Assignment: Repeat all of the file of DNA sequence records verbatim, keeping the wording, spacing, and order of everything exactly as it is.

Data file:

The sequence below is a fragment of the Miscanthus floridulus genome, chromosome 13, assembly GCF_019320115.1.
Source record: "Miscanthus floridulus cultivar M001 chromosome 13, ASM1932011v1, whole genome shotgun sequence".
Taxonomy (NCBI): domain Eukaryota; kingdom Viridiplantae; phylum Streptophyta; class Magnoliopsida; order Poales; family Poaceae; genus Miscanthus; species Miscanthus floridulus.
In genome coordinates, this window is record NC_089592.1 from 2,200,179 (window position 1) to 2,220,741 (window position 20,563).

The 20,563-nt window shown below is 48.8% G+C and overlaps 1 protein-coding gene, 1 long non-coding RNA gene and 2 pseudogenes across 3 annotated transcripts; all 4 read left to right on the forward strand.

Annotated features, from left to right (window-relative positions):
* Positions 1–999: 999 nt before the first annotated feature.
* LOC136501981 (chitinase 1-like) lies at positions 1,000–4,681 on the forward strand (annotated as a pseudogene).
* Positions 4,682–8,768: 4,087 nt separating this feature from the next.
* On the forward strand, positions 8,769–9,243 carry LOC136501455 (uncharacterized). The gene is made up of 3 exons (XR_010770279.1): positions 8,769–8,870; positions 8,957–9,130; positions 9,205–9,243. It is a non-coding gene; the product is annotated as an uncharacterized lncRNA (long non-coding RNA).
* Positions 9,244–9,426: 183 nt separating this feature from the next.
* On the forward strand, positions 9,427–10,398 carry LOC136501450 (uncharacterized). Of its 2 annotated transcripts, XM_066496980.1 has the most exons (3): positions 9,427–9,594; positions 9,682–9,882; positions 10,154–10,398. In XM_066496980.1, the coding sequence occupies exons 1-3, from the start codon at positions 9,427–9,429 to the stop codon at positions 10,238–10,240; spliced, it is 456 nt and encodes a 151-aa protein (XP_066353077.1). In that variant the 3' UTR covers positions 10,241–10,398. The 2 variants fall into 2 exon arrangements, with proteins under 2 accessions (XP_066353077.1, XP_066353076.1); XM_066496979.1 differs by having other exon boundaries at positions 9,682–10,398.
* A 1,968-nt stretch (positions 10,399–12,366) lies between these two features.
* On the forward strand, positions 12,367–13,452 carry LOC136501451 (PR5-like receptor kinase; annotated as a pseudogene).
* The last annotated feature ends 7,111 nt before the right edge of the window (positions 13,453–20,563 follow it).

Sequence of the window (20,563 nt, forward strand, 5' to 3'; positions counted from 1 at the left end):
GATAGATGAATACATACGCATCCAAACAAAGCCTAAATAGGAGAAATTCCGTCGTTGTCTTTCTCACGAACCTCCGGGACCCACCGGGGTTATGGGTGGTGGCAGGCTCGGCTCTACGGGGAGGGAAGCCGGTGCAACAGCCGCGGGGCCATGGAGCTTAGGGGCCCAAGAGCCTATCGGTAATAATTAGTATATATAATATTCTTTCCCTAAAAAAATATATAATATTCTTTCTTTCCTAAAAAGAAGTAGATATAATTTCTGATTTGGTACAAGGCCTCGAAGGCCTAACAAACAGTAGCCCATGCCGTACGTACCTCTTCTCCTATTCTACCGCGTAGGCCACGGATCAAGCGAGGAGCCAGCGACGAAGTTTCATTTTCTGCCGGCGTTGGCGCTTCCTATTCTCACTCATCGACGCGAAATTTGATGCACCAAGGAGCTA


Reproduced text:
The sequence below is a fragment of the Miscanthus floridulus genome, chromosome 13, assembly GCF_019320115.1.
Source record: "Miscanthus floridulus cultivar M001 chromosome 13, ASM1932011v1, whole genome shotgun sequence".
Taxonomy (NCBI): domain Eukaryota; kingdom Viridiplantae; phylum Streptophyta; class Magnoliopsida; order Poales; family Poaceae; genus Miscanthus; species Miscanthus floridulus.
In genome coordinates, this window is record NC_089592.1 from 2,200,179 (window position 1) to 2,220,741 (window position 20,563).

The 20,563-nt window shown below is 48.8% G+C and overlaps 1 protein-coding gene, 1 long non-coding RNA gene and 2 pseudogenes across 3 annotated transcripts; all 4 read left to right on the forward strand.

Annotated features, from left to right (window-relative positions):
* Positions 1–999: 999 nt before the first annotated feature.
* LOC136501981 (chitinase 1-like) lies at positions 1,000–4,681 on the forward strand (annotated as a pseudogene).
* Positions 4,682–8,768: 4,087 nt separating this feature from the next.
* On the forward strand, positions 8,769–9,243 carry LOC136501455 (uncharacterized). The gene is made up of 3 exons (XR_010770279.1): positions 8,769–8,870; positions 8,957–9,130; positions 9,205–9,243. It is a non-coding gene; the product is annotated as an uncharacterized lncRNA (long non-coding RNA).
* Positions 9,244–9,426: 183 nt separating this feature from the next.
* On the forward strand, positions 9,427–10,398 carry LOC136501450 (uncharacterized). Of its 2 annotated transcripts, XM_066496980.1 has the most exons (3): positions 9,427–9,594; positions 9,682–9,882; positions 10,154–10,398. In XM_066496980.1, the coding sequence occupies exons 1-3, from the start codon at positions 9,427–9,429 to the stop codon at positions 10,238–10,240; spliced, it is 456 nt and encodes a 151-aa protein (XP_066353077.1). In that variant the 3' UTR covers positions 10,241–10,398. The 2 variants fall into 2 exon arrangements, with proteins under 2 accessions (XP_066353077.1, XP_066353076.1); XM_066496979.1 differs by having other exon boundaries at positions 9,682–10,398.
* A 1,968-nt stretch (positions 10,399–12,366) lies between these two features.
* On the forward strand, positions 12,367–13,452 carry LOC136501451 (PR5-like receptor kinase; annotated as a pseudogene).
* The last annotated feature ends 7,111 nt before the right edge of the window (positions 13,453–20,563 follow it).

Sequence of the window (20,563 nt, forward strand, 5' to 3'; positions counted from 1 at the left end):
GATAGATGAATACATACGCATCCAAACAAAGCCTAAATAGGAGAAATTCCGTCGTTGTCTTTCTCACGAACCTCCGGGACCCACCGGGGTTATGGGTGGTGGCAGGCTCGGCTCTACGGGGAGGGAAGCCGGTGCAACAGCCGCGGGGCCATGGAGCTTAGGGGCCCAAGAGCCTATCGGTAATAATTAGTATATATAATATTCTTTCCCTAAAAAAATATATAATATTCTTTCTTTCCTAAAAAGAAGTAGATATAATTTCTGATTTGGTACAAGGCCTCGAAGGCCTAACAAACAGTAGCCCATGCCGTACGTACCTCTTCTCCTATTCTACCGCGTAGGCCACGGATCAAGCGAGGAGCCAGCGACGAAGTTTCATTTTCTGCCGGCGTTGGCGCTTCCTATTCTCACTCATCGACGCGAAATTTGATGCACCAAGGAGCTA